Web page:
The impulse lengths occurring in a numerical impulse sequence depend on the coding carried out of the original signal detected by the sensor.
The device for detecting the speed and direction of rotation of a rotary drive comprises a rotary drive, a signal transmitting or signal-changing element connected rotationally secured to the rotary drive for generating a periodic, rotary direction coded signal, a sensor being locally fixed at a radial distance from the signal transmitting or signal-changing element, and an evaluator unit, the input of which is connected to said sensor. During rotation of the signal-transmitting or signal-changing element, the sensor detects the periodic rotary direction coded signal arising during rotation.
Preferably, the signal-transmitting element is a closed permanent magnetic ring which consists of two equal-sized sectors of different polarity and which is connected eccentrically to the rotary drive axis. Between the eccentrically mounted permanent magnetic ring and the rotary drive axis there is preferably a ring-like filler element such as an iron ring. The filler element increases the mechanical strength of the assembly and lowers the magnetic resistance of the permanent magnetic ring.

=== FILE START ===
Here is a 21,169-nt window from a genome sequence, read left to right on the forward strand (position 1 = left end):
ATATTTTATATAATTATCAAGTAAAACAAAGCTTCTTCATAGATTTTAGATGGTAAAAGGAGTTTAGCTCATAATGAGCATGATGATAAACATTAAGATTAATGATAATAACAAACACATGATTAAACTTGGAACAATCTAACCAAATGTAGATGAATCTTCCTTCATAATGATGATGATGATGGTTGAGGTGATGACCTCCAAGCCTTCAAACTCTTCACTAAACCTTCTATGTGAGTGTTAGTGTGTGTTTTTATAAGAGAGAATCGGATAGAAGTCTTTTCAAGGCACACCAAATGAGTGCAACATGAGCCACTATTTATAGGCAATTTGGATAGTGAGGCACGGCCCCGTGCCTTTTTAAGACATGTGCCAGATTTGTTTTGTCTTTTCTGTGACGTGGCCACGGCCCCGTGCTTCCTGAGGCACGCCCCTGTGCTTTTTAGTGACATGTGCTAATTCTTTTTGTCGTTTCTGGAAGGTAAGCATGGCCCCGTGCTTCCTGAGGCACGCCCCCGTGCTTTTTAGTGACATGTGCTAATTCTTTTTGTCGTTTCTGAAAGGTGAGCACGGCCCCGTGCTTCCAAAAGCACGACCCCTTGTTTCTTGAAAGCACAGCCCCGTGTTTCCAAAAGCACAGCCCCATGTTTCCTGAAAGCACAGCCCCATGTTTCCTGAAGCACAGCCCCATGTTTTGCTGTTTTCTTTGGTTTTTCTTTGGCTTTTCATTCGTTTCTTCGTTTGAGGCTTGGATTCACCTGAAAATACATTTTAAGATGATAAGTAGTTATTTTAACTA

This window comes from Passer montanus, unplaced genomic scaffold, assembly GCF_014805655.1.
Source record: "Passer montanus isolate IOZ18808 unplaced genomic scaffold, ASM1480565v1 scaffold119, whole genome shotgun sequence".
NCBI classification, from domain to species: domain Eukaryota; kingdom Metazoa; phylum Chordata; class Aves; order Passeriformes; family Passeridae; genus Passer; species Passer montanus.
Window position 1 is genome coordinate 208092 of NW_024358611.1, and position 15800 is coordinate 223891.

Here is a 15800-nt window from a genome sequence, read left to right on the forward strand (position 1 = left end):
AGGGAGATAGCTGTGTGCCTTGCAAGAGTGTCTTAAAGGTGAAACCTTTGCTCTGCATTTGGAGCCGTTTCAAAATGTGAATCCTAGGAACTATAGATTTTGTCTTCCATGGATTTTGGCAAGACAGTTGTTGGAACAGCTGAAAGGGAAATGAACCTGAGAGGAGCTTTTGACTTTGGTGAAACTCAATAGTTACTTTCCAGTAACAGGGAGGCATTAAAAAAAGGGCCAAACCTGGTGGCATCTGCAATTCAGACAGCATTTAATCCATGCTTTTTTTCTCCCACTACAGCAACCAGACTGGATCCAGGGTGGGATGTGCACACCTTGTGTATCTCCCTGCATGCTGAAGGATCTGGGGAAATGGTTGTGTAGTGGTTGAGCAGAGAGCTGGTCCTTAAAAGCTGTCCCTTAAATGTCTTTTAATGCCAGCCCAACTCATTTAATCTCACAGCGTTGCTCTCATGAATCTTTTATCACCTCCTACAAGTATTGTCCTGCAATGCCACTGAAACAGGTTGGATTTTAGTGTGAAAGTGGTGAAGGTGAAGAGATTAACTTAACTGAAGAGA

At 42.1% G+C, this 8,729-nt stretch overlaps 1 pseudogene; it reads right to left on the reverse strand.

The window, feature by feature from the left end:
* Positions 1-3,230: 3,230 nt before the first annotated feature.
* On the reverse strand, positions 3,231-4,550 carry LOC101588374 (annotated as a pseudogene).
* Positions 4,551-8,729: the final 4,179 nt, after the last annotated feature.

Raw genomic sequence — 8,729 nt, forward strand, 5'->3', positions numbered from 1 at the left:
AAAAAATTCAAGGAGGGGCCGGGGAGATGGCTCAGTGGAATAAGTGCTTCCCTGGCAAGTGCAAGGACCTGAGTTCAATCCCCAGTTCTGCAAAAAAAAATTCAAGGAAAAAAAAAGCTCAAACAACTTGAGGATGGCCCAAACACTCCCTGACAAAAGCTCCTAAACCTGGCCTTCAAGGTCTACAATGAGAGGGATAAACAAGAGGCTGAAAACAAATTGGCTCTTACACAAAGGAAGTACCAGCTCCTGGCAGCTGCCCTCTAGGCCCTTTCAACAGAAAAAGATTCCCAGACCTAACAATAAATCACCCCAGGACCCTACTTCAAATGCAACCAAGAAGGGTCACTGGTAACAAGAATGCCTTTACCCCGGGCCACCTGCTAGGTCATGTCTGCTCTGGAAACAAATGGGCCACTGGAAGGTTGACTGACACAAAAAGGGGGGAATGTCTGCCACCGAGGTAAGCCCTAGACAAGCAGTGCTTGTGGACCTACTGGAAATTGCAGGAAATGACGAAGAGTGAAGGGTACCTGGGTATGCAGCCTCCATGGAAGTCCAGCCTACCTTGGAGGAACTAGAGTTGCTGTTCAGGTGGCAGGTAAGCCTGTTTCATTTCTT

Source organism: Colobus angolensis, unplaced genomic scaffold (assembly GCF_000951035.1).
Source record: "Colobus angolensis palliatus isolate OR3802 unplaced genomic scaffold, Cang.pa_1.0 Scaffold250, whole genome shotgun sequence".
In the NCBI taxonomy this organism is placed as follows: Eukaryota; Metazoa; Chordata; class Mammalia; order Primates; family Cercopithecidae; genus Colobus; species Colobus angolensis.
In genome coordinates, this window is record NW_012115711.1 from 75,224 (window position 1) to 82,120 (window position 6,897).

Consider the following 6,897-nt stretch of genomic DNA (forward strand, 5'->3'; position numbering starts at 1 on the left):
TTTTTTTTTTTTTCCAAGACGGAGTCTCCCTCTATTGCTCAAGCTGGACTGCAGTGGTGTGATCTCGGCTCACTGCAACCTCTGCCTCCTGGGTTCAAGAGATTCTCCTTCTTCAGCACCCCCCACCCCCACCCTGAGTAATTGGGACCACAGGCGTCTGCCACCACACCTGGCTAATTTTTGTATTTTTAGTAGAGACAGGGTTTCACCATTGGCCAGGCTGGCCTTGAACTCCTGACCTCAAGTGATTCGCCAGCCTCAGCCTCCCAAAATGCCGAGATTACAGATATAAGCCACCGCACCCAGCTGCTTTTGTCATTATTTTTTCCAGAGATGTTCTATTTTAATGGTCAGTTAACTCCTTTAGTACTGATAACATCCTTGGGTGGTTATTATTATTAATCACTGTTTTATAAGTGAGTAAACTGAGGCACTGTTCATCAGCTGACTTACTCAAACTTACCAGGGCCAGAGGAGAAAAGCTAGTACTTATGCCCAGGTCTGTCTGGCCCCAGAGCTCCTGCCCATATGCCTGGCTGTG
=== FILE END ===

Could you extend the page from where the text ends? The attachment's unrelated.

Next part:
In another embodiment of the invention, the signal transmitting element is rotary direction coded by means of irregularly arranged sectors. One or more sectors of equal or different size are thereby provided for the rotary direction coding which are either not magnetized or not magnetizable or whose magnetization is directed so that they produce hardly any magnetic field at the sensor.
In a further embodiment of the invention, the signal-changing element is part of a magnetic circuit. It thereby has a non-rotationally-symmetrical outer contour. The magnetic circuit is formed by a core of specific magnetic permeability and a current-permeated coil, or a permanent magnetic core and a non-energy-biased coil. The signal-changing element is coupled contactless in the magnetic circuit. The current or voltage fluctuations of the current-permeated coil or the voltages and currents induced at the coil input are used as the basis for the signal evaluation. The coil thereby serves as a sensor.
The features of specific embodiments of the best mode contemplated of carrying out the invention are illustrated in the drawings in which:
FIG. 1 is a cross-section through an arrangement according to the invention with an eccentrically mounted permanent magnetic ring and Hall sensor;
FIG. 2 shows the path of the magnetic flux density at an Hall sensor over an angular range of 360° in an arrangement according to FIG. 1;